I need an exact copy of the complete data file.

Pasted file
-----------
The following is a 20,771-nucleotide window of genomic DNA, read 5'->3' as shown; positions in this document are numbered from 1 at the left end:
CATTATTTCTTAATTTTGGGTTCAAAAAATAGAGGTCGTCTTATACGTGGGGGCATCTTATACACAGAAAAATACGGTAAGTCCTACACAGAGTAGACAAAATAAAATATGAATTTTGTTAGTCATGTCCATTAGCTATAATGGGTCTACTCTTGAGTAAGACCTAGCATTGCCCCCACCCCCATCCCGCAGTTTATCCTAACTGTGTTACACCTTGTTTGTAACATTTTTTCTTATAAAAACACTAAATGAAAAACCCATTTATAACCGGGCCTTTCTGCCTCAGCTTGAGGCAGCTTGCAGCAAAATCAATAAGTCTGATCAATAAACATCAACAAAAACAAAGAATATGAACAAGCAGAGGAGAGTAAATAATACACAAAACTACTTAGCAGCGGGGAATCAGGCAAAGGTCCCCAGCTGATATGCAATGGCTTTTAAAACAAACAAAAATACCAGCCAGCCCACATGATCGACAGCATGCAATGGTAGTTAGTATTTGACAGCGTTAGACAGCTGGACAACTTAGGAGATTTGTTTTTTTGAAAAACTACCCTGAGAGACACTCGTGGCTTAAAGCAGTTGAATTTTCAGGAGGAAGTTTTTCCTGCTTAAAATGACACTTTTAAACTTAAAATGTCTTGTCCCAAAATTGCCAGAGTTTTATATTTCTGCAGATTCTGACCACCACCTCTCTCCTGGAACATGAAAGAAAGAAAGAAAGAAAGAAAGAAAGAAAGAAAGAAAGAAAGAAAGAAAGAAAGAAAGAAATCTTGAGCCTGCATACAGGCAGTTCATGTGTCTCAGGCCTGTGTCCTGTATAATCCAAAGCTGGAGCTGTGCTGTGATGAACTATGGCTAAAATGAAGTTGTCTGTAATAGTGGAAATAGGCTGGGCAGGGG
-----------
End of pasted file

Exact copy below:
The following is a 20,771-nucleotide window of genomic DNA, read 5'->3' as shown; positions in this document are numbered from 1 at the left end:
CATTATTTCTTAATTTTGGGTTCAAAAAATAGAGGTCGTCTTATACGTGGGGGCATCTTATACACAGAAAAATACGGTAAGTCCTACACAGAGTAGACAAAATAAAATATGAATTTTGTTAGTCATGTCCATTAGCTATAATGGGTCTACTCTTGAGTAAGACCTAGCATTGCCCCCACCCCCATCCCGCAGTTTATCCTAACTGTGTTACACCTTGTTTGTAACATTTTTTCTTATAAAAACACTAAATGAAAAACCCATTTATAACCGGGCCTTTCTGCCTCAGCTTGAGGCAGCTTGCAGCAAAATCAATAAGTCTGATCAATAAACATCAACAAAAACAAAGAATATGAACAAGCAGAGGAGAGTAAATAATACACAAAACTACTTAGCAGCGGGGAATCAGGCAAAGGTCCCCAGCTGATATGCAATGGCTTTTAAAACAAACAAAAATACCAGCCAGCCCACATGATCGACAGCATGCAATGGTAGTTAGTATTTGACAGCGTTAGACAGCTGGACAACTTAGGAGATTTGTTTTTTTGAAAAACTACCCTGAGAGACACTCGTGGCTTAAAGCAGTTGAATTTTCAGGAGGAAGTTTTTCCTGCTTAAAATGACACTTTTAAACTTAAAATGTCTTGTCCCAAAATTGCCAGAGTTTTATATTTCTGCAGATTCTGACCACCACCTCTCTCCTGGAACATGAAAGAAAGAAAGAAAGAAAGAAAGAAAGAAAGAAAGAAAGAAAGAAAGAAAGAAAGAAAGAAATCTTGAGCCTGCATACAGGCAGTTCATGTGTCTCAGGCCTGTGTCCTGTATAATCCAAAGCTGGAGCTGTGCTGTGATGAACTATGGCTAAAATGAAGTTGTCTGTAATAGTGGAAATAGGCTGGGCAGGGG